48. 48. Communication Plan Format 1. Project purpose 2. Business need 3. Communication principles (ensure consistency in messages and tone in communication) 4. Communication objectives 5. Target audience 6. Key messages (who, what, when, where, why, how) 7. Change implications (impact of the organizational changes as a result of the project) 8. Challenges and opportunities (factors that help or hinder – past situations, rumors, trust, etc.) 9. Sign off
  49. 49. Risk Management Plan  Processes necessary to increase the probability and impact of positive events and decrease probability and impact of negative events Input:  Factors outside of the project that influence success  Organizational policies, guidelines, procedures, plans and/or standards for conducting work  Scope statement  Cost Management plan  Schedule Management plan  Communications Management plan Output:  Risk Management plan
  50. 50. Risk Management Plan Template 1. Risk identification (based on discussions with key stakeholders) 2. Risk categorization 3. Risk probability and impact assessment 4. Risk prioritization 5. Risk response planning 6. Risk management strategy 7. Risk monitoring (build reviews into project schedule) 8. Risk control 9. Assumptions with significant impact on project risk 10. Roles and responsibilities unique to the risk function 11. Risk management milestones 12. Risk rating score technique 13. Risk thresholds (high, medium, low – based on impact and probability) 14. Risk communication 15. Risk tracking process 16. Sign off
  51. 51. 1 Risk identification (based on discussions with key stakeholders)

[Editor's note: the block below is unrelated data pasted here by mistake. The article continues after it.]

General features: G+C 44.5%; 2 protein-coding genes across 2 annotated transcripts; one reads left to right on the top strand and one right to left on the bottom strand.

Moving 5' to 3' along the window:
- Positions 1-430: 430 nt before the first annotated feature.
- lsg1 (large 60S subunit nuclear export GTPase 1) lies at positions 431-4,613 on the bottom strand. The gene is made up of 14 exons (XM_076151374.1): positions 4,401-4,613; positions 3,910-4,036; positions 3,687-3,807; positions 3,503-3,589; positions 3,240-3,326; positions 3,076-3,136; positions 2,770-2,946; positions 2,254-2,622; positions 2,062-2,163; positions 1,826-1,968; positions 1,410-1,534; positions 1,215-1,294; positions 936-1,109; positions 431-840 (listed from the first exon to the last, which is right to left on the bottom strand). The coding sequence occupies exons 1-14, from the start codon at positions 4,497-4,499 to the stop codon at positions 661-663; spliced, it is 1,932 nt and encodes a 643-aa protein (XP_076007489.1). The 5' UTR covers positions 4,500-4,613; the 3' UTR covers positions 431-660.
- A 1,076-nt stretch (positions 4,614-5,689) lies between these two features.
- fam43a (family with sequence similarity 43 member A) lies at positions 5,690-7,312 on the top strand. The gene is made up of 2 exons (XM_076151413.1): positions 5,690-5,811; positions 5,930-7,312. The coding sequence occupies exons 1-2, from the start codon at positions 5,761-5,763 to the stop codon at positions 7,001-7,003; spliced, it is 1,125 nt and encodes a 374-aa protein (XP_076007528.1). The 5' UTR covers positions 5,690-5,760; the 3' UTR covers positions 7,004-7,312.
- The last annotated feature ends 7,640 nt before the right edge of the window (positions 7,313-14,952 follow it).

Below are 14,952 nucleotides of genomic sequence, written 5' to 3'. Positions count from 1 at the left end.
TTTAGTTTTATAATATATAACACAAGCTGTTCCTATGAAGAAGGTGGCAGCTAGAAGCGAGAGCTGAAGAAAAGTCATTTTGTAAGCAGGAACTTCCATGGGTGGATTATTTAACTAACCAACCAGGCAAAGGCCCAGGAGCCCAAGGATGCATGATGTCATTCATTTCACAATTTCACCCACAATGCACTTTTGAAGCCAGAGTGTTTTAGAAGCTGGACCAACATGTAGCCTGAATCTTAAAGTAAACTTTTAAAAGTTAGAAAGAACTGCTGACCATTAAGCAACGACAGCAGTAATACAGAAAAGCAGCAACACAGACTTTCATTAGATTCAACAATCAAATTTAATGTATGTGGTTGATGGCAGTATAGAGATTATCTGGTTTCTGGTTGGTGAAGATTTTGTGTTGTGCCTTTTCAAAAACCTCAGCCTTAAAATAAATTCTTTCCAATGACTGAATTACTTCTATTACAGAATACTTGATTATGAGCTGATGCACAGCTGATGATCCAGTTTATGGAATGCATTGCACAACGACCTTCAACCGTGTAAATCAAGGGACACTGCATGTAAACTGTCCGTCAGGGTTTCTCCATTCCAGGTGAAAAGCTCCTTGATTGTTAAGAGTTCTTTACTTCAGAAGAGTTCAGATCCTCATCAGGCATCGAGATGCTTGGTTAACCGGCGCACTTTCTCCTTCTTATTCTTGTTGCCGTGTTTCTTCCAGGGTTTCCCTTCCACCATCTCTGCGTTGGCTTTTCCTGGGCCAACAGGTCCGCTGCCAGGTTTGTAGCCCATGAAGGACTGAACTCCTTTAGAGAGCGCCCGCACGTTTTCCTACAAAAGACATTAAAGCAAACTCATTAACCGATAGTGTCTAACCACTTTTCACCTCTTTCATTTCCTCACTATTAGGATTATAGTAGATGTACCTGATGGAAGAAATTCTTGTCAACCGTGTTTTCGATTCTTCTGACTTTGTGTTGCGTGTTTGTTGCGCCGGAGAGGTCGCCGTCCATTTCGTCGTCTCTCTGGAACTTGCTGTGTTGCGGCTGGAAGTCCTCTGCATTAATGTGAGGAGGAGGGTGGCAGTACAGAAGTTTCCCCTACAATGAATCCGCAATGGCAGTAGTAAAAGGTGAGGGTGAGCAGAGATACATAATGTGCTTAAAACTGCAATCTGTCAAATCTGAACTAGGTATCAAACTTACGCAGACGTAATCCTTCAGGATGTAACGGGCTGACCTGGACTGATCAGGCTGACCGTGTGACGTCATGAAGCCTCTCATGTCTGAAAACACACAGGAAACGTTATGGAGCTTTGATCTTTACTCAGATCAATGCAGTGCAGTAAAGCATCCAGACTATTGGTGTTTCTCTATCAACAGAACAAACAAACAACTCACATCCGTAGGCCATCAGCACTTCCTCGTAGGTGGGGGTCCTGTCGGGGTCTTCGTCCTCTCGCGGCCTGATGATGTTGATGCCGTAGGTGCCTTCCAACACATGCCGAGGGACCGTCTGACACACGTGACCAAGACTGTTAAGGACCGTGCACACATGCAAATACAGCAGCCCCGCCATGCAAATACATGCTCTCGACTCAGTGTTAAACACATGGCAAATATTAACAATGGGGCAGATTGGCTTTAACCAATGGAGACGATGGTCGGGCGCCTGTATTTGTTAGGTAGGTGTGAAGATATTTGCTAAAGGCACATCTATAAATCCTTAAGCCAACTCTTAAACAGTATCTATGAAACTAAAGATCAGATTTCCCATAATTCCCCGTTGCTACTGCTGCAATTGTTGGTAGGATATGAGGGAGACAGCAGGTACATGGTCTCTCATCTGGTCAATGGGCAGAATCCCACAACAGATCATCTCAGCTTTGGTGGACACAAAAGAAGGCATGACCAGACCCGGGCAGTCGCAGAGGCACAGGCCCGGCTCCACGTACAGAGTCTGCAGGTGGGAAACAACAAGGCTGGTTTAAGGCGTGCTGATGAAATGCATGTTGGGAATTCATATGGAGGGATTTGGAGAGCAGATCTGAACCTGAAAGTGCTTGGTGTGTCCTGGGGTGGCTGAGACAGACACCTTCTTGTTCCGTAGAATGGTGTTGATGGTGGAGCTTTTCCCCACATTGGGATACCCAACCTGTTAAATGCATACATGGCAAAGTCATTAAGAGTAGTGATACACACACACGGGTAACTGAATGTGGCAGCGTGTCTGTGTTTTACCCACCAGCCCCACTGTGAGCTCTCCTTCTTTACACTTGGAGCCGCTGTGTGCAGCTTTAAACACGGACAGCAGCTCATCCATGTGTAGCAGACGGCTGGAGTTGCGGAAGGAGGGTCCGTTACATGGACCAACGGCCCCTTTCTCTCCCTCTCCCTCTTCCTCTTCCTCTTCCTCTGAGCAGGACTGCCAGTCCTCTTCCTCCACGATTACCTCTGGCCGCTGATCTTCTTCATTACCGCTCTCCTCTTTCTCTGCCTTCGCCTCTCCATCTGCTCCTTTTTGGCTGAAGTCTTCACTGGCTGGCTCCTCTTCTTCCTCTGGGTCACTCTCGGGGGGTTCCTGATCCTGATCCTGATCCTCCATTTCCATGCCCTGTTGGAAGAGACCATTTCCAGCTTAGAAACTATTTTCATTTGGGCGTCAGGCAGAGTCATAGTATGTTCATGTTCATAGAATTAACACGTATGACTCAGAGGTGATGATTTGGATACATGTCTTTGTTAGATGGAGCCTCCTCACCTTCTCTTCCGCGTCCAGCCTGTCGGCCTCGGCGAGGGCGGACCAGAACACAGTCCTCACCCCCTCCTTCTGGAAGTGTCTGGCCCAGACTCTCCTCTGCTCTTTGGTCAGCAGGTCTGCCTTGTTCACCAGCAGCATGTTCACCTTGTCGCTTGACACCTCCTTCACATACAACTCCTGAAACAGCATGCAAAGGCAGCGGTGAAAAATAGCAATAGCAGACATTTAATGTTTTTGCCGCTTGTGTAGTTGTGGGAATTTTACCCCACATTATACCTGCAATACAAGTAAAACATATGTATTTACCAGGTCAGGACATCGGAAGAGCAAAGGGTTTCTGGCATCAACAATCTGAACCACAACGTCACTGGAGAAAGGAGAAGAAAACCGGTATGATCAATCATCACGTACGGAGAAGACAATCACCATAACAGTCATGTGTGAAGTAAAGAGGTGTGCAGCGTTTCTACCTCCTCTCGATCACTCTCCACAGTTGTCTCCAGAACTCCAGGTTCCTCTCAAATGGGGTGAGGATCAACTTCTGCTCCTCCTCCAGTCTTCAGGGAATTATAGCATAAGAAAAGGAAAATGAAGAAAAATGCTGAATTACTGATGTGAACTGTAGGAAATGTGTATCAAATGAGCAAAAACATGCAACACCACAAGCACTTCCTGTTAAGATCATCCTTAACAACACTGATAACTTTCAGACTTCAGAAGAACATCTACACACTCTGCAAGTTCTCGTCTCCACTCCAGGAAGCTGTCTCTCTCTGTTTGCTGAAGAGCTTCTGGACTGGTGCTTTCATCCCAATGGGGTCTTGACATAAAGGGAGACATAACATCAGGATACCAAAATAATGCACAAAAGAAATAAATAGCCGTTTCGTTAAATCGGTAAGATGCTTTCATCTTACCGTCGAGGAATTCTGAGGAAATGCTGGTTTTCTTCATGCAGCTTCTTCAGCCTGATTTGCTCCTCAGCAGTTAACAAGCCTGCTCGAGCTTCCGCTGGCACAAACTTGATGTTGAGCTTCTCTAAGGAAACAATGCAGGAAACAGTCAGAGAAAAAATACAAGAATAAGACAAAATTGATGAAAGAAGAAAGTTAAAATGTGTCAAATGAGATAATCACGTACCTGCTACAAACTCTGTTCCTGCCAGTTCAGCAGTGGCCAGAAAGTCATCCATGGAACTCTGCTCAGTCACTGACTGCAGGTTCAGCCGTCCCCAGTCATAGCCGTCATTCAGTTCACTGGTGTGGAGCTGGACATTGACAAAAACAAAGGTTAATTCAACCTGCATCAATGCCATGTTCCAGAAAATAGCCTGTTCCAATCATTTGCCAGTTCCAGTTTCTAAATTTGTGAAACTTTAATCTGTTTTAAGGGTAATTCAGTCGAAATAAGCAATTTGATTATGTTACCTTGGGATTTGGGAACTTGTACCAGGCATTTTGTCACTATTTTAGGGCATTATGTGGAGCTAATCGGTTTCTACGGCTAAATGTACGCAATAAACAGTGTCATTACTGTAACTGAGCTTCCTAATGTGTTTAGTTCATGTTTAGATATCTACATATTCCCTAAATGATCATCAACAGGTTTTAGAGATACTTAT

52. 52. Procurement Management  Process of documenting project purchasing decisions, specifying the approach and identifying potential sellers.  Identifies project needs that must be met by purchasing products, services or results outside the organization Input:  Factors outside of the project that impact success  Organizational policies, guidelines, plans and/or standards for conducting work  Scope baseline  Requirements documentation  Teaming agreements  Risk information  Activity-resource requirements  Project schedule  Activity cost estimates  Cost baseline Output:  Procurement Management plan
  53. 53. Procurement Management Plan Template 1. Procurement statement (products or services being considered) 2. Estimate cost 3. Vendor selection (RFI/RFP/etc.) 4. Procurement definition (what items will be procured under what conditions) 5. Selection process criteria 6. Procurement team with contact information and roles 7. Contract type and actions required to initiate 8. Standards for each contract 9. Vendor management (steps to ensure everything received) 10. Sign off
  54. 54. ADDIE: Development and Implementation  Objectives specification  Test design  Sequencing  Learning Strategy Selection
  55. 55. Communication Process
  56. 56. Reviewing Content
  57. 57. Validating Content
  58. 58. ADDIE: Evaluate  Direct and manage project execution  Monitor and control project work, integrated change control
  59. 59. Web 2.0 Tools for Project Management
  60. 60. Overview of PM Reports Using ADDIE 1. Needs Assessment 2. Project Charter 3. Project Design 1. Project Management Plan 2. Scope Statement 3. Work Breakdown Structure 4. Schedule 5. Quality Management Plan 6. Human Resources Plan 7. Risk Management Plan 8. Procurement Plan Phase 1: Analyze Phase 2: Design
  61. 61. Overview of PM Reports Using ADDIE Phase 3: Develop Phase 4: Implement
  62. 62. Overview of PM Reports Using ADDIE Phase 5: Execute
  63. 63. References